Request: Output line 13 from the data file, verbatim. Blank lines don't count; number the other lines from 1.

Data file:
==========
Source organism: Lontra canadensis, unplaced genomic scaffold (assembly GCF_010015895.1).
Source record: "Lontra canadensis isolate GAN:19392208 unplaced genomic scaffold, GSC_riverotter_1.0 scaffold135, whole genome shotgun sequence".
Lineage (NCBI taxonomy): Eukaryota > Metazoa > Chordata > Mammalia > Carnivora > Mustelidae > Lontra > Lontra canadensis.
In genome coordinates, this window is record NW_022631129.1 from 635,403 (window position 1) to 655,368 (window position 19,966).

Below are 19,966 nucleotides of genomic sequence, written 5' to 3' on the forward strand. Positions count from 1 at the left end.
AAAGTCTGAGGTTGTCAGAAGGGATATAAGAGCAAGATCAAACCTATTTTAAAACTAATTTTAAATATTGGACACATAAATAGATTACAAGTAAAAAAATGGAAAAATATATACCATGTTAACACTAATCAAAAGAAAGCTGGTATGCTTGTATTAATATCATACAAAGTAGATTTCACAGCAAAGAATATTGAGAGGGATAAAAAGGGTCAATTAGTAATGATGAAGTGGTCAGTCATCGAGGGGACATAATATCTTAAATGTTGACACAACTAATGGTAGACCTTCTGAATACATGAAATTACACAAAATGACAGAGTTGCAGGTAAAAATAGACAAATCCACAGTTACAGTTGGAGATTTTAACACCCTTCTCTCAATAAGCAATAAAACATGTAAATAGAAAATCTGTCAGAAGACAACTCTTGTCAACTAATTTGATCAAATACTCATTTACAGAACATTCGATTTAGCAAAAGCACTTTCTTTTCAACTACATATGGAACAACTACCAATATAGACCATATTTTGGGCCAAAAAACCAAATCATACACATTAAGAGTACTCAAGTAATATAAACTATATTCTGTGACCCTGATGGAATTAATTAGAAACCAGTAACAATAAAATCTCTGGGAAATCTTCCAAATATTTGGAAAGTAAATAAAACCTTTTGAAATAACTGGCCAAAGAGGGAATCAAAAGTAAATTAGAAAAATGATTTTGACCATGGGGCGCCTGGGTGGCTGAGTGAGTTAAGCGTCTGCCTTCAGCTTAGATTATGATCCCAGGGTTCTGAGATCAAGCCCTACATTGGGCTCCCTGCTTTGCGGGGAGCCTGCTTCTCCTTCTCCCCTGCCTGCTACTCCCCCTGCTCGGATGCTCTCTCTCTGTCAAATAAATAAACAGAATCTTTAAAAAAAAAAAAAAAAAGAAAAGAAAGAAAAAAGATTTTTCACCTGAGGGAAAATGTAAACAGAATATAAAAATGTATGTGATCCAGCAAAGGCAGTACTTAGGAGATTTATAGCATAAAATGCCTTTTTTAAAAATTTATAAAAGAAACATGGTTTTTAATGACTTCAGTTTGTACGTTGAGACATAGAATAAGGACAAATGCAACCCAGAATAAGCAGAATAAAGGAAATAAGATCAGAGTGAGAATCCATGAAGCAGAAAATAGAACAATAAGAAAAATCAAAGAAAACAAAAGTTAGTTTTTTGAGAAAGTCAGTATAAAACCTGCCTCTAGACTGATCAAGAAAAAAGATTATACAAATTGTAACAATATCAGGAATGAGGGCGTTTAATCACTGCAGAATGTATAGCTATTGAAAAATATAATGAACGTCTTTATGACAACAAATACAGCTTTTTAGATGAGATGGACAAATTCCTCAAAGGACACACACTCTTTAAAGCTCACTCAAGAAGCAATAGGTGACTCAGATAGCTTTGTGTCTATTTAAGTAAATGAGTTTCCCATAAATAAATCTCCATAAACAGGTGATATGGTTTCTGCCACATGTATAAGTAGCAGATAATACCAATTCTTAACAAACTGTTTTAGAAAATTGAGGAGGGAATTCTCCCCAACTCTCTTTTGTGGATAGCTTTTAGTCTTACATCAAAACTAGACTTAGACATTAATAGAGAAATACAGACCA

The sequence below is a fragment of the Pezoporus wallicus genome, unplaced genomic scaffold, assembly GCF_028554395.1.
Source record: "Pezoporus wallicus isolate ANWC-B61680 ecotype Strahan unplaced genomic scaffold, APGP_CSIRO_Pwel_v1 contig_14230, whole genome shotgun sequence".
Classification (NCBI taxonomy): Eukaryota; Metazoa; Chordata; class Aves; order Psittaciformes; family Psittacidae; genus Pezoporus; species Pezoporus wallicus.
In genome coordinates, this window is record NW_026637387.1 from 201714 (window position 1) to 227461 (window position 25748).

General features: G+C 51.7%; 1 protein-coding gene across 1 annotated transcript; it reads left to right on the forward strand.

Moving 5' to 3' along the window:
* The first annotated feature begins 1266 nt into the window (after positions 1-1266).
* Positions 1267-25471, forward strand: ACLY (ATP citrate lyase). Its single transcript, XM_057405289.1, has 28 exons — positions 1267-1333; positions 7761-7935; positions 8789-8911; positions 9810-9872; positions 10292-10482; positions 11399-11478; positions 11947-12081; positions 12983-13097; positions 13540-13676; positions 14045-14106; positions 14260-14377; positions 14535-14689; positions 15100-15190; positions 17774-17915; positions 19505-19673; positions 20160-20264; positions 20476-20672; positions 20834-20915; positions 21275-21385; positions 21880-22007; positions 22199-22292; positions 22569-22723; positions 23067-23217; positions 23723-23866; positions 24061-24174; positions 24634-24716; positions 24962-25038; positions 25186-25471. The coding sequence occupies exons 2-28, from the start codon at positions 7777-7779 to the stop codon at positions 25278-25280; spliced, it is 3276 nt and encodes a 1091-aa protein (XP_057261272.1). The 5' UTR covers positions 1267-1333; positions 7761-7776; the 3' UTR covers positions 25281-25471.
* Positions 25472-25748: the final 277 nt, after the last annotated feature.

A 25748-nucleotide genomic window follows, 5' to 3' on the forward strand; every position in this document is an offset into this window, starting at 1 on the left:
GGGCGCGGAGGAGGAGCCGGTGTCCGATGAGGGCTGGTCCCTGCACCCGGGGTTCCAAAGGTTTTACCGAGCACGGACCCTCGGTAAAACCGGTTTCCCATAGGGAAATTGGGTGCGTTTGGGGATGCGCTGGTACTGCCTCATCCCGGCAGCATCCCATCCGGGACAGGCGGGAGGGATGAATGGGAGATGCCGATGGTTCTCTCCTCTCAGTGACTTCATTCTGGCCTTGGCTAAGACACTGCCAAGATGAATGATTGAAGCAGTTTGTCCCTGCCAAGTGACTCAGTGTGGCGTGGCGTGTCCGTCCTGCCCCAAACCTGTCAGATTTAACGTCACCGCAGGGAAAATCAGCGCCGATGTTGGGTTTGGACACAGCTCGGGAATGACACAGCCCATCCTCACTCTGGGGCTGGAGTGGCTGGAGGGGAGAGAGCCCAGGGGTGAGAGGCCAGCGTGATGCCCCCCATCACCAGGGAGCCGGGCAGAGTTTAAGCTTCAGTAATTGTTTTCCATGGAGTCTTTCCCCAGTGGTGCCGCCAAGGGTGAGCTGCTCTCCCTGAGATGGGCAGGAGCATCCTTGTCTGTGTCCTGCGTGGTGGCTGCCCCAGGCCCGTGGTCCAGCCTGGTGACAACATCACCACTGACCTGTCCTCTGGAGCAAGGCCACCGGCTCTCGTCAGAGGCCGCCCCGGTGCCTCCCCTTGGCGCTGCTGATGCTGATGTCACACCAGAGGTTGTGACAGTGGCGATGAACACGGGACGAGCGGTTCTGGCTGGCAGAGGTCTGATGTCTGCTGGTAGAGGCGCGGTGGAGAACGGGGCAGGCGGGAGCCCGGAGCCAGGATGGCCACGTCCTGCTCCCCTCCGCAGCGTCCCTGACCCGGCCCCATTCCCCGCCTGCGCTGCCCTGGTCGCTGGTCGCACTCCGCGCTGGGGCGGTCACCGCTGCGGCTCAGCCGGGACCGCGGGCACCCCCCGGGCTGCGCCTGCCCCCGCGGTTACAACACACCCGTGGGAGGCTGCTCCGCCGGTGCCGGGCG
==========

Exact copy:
* The first annotated feature begins 1266 nt into the window (after positions 1-1266).